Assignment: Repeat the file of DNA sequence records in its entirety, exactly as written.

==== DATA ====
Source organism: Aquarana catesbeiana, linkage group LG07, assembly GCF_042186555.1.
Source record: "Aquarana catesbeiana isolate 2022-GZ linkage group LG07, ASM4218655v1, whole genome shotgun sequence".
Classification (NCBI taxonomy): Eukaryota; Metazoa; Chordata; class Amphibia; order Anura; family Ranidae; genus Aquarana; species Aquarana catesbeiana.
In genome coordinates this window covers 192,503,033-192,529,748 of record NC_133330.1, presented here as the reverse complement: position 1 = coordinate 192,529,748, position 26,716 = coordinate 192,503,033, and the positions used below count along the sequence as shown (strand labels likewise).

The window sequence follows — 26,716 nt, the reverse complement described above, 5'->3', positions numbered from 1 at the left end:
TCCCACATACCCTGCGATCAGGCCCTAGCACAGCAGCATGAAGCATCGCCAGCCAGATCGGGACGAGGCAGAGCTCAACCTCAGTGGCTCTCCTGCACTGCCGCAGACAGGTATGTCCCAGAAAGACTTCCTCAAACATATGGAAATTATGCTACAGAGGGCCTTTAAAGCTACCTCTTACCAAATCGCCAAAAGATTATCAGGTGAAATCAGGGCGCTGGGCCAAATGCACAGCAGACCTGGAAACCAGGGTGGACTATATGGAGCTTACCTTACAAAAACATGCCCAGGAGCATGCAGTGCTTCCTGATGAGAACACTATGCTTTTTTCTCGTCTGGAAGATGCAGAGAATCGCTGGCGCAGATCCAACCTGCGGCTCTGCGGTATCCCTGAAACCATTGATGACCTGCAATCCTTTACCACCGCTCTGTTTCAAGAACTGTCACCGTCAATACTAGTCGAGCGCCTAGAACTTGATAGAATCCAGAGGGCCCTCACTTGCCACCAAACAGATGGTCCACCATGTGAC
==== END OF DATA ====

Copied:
Source organism: Aquarana catesbeiana, linkage group LG07, assembly GCF_042186555.1.
Source record: "Aquarana catesbeiana isolate 2022-GZ linkage group LG07, ASM4218655v1, whole genome shotgun sequence".
Classification (NCBI taxonomy): Eukaryota; Metazoa; Chordata; class Amphibia; order Anura; family Ranidae; genus Aquarana; species Aquarana catesbeiana.
In genome coordinates this window covers 192,503,033-192,529,748 of record NC_133330.1, presented here as the reverse complement: position 1 = coordinate 192,529,748, position 26,716 = coordinate 192,503,033, and the positions used below count along the sequence as shown (strand labels likewise).

The window sequence follows — 26,716 nt, the reverse complement described above, 5'->3', positions numbered from 1 at the left end:
TCCCACATACCCTGCGATCAGGCCCTAGCACAGCAGCATGAAGCATCGCCAGCCAGATCGGGACGAGGCAGAGCTCAACCTCAGTGGCTCTCCTGCACTGCCGCAGACAGGTATGTCCCAGAAAGACTTCCTCAAACATATGGAAATTATGCTACAGAGGGCCTTTAAAGCTACCTCTTACCAAATCGCCAAAAGATTATCAGGTGAAATCAGGGCGCTGGGCCAAATGCACAGCAGACCTGGAAACCAGGGTGGACTATATGGAGCTTACCTTACAAAAACATGCCCAGGAGCATGCAGTGCTTCCTGATGAGAACACTATGCTTTTTTCTCGTCTGGAAGATGCAGAGAATCGCTGGCGCAGATCCAACCTGCGGCTCTGCGGTATCCCTGAAACCATTGATGACCTGCAATCCTTTACCACCGCTCTGTTTCAAGAACTGTCACCGTCAATACTAGTCGAGCGCCTAGAACTTGATAGAATCCAGAGGGCCCTCACTTGCCACCAAACAGATGGTCCACCATGTGAC